The Pickleball Killer I Written By Jim Carroll I Reviewed By Sucheta Halder

Title: “The Pickleball Killer” 

Written by: Jim Carroll

Genre: Thriller 

Intended Audience: Adults

The scene opens in a downtown alley in 1952. We see two homeless Asian women Miyako and Sunny, resting next to a dumpster. This same shabby women, in a later scene, are running as they shield a baby from the angry guards who are running towards them. It is an uncanny turn of events that fate (and flies) bring them to the Zhang Laboratories. Then on Miyako, the courageous one, convinces Sunny to look for some good stuff around the place. They witness a worker pushing a dead body into an incinerator, and upon opening a nearby cart, find a crying baby. Miyako takes the baby, and they try to escape. In the scuffle, Sunny is caught and captured by the guards while the courageous Miyako, who had hidden under the filth, survives. She names the baby Brigg Lee. Meanwhile, with the sudden arrival of the police, the experiment does not finish over Sunny. Mad Scientist Kido and his wife are killed in the gunfire while Sunny is still unconscious and getting swallowed up by the raging fire in the building.

The set-up:

Jim Carroll’s script, The Pickleball Killer, sets up the opening scene to instantly draw his audience into the piqued action. The mood is perfectly thrilling- a mad doctor, a homeless mother and a possibly superbaby; the stakes are instantly established. The audience is curious as to what happens to Miyako and Brigg Lee next and this sets up the groundwork for the exciting journey ahead. 

The Story Ahead:

The following scenes are cut to Brigg Lee, a 70-year old grey hair man being challenged by young players to play pickleball. He is called the “Pickleball Killer”. The whole plot is carefully strategized like a game of Pickleball. The players are introduced early in the story, but the rules of the game are explained soon after Brigg Lee meets Amy. From there onwards their relationship slowly develops as they learn to navigate daily life as a family.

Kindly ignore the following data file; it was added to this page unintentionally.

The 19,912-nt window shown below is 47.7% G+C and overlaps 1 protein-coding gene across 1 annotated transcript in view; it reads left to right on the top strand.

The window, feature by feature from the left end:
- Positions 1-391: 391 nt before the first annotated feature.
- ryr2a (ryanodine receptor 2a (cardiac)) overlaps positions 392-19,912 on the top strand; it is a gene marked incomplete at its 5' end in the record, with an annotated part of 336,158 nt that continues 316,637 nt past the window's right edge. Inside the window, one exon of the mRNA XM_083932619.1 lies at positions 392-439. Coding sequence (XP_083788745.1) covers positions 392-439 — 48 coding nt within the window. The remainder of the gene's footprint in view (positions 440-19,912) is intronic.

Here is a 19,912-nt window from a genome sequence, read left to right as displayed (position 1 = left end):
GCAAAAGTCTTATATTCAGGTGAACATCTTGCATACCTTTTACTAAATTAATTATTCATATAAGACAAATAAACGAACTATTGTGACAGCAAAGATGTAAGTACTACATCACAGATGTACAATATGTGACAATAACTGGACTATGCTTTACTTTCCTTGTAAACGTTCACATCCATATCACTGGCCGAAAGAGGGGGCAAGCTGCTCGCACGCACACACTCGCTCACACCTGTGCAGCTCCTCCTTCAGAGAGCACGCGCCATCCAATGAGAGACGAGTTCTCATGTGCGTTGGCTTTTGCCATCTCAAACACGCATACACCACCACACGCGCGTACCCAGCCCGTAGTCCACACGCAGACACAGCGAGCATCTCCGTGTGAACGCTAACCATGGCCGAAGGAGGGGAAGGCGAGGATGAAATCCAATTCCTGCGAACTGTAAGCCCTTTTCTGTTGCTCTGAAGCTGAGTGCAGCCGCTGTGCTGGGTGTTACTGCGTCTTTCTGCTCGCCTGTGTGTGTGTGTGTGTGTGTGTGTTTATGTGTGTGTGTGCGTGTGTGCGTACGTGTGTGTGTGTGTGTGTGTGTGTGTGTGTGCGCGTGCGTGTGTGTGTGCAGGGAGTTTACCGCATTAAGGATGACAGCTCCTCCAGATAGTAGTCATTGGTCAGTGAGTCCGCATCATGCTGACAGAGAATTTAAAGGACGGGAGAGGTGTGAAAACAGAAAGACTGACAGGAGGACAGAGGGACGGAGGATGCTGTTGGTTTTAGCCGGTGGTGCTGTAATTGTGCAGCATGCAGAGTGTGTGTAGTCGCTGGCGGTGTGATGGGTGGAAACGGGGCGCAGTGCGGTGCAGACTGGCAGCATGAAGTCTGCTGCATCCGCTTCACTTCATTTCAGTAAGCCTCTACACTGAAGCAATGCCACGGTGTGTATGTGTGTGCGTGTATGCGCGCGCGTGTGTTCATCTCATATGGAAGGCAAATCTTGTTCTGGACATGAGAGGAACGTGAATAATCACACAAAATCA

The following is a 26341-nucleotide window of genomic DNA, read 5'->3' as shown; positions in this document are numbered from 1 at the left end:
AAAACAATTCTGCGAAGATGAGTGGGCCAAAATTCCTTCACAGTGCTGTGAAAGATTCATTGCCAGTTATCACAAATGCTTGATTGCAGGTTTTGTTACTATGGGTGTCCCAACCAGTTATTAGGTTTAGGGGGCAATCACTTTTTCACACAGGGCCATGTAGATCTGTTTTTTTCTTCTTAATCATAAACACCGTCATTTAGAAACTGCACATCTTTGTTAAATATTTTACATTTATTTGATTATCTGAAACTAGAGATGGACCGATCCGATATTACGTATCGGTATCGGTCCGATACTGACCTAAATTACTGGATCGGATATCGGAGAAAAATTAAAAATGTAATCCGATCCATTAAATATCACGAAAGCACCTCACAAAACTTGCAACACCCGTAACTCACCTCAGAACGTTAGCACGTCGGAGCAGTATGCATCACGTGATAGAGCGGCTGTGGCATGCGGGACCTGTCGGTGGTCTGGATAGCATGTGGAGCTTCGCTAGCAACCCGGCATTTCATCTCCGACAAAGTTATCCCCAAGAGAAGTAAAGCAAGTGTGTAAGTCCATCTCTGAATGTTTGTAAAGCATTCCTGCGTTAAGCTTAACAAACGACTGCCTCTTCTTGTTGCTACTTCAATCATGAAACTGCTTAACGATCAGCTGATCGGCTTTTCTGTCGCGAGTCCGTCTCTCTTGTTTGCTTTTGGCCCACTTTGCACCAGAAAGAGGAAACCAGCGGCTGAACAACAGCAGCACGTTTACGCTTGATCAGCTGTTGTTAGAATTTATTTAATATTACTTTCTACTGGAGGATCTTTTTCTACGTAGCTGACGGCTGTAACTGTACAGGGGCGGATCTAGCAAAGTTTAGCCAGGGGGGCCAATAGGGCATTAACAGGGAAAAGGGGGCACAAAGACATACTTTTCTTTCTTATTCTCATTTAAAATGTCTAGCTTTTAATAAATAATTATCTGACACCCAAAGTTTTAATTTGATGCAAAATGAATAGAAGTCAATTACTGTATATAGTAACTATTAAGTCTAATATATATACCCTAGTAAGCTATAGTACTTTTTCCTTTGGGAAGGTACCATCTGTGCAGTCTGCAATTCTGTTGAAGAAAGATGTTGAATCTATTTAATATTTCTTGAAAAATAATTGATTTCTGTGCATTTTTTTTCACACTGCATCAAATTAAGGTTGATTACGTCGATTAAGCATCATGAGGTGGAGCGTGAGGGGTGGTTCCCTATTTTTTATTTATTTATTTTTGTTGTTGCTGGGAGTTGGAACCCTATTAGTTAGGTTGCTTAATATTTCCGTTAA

The story definitely has a lot of violent moments, but they are all necessary for the progression of the plot. Right from the meeting of Amy and Brigg Lee, the audience is showcased a wide range of gory details, although necessary cannot be watched by children under 18 years old. The representation of the cartel, with all their systematic killing and dealings, is a true picture of the aggressive drug and women trafficking which Jim Carroll had been successful in uplifting in his action-packed script.

Script to Film:

This script with all its exciting details and quipped humour can be a fantastic project as a film. There’s a perfect blend of magic realism with mystery and even science that would make it really interesting watch. The addition of violence in The Pickleball Killer with all the realistic details might seem uncomfortable but are a realistic stab for the audience. The plot is not far too removed from reality which helps the audience connect better with the story. Moreover the slice of mundane filial love, for members who are closer than blood relationships, brings a certain sense of pathos that highlights itself to a captivating range of viewers. Little moments of happiness between Amy and Brigg, her cooking for Brigg, learning to play Pickleball, her relationship with Julie and the final fight between the Enforcer of the cartel and Brigg all build themselves up into an excellent catalyst of the thrill which would be an amazing film to enjoy.


Jim Carroll’s The Pickleball Killer is a beautifully poignant yet expansive potboiler which is ready to transformed into a project for the audience. 

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